Chapter 2: Main Menu Bar/File

By | March 8, 2019

Chapter 2: Main Menu Bar

We’re going to look at Unity’s “Main Menu Bar.” In this lesson we’ll learn of Unity’s three most important file and folder types; “Project, Scene, and Package.” Crucially, we’ll learn which to use when and why. We will create a Project and a Scene. Briefly, we’ll examine building a Project to a game.

Fig. 2.1 illustrates the Unity interface w/ File drop-down menu exposed

I trust you know how to create an account at and can download and install Unity Hub. But don’t worry, it’s the last assumption I’ll make of your technical prowess. Once installed and run, the Hub greets us with this window. Along the top you are provided the tabs Projects, Learn, and Installs. Since you are using the best learning materials available as we speak, we can stick with Projects and Installs. And since we don’t have any Projects, let’s select Installs. Life moves at you fast. As does Unity versions. If you don’t stop and look at them once in awhile, you might miss out on some great new features! Under Installs you can locate and access all of your Unity installations. If you don’t have any yet, you can download and install the latest version. Let’s do that now. In the left-hand column select Official Releases and across from the latest official release, which in this case is Unity xxx, select Download.

Another window will appear, instructing you to Add components to your install. Check the box next to whichever components you want (I usually choose everything except tvOS and Facebook Gameroom Build Support), but be sure to select Android Build Support as our mobile VR game will rely upon it. Click Next.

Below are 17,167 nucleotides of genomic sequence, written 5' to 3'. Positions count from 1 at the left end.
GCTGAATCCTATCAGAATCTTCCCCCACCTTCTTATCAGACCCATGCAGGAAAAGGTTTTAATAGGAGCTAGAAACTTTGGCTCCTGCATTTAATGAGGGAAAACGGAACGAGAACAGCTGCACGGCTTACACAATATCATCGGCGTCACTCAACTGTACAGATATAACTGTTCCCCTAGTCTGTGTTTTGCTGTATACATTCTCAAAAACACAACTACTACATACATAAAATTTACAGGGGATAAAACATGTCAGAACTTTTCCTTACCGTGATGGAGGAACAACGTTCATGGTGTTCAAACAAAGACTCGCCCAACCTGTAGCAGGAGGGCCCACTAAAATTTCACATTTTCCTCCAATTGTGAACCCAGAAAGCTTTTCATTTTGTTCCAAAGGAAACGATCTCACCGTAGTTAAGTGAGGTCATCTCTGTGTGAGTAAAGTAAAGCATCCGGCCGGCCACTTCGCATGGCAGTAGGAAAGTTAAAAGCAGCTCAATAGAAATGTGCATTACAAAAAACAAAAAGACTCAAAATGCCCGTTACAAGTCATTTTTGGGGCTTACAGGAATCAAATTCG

Another window will appear asking you to agree to Google’s Licensing terms. Read them carefully. If you agree with the terms, check the box accordingly and click Done. Respond to any other prompts and be prepared to wait as Unity downloads.

Once it’s done downloading, three dots (a menu icon) appear where the download status bar was. Clicking it elicits Add Component (if you missed any addons during the “Add Components to your install” phase), Set as preferred (always backup all your Projects before setting a newer version or Unity as default), and Uninstall.

Click on Projects and stay “On Disk.” Log into your account in the upper right hand corner if you are not logged in already. Click “New” to create a new Project. New fields appear: Project name, Location, Organization, and Template. You also have the option to “Add Asset Package” now or later, and the option to “Enable Unity Analytics.” In the Unity Version field, select which version of Unity you want to use (again, this book uses version XXX). When the time comes, Project Name should be the same as your game’s but for now let’s name it “test.” You can save the Project wherever you’d like, but best practices dictate that you save it to a second physical hard drive independent of your computer’s Operating System. Select an Organization; the remaining defaults are OK, so go ahead and select “Create Project.”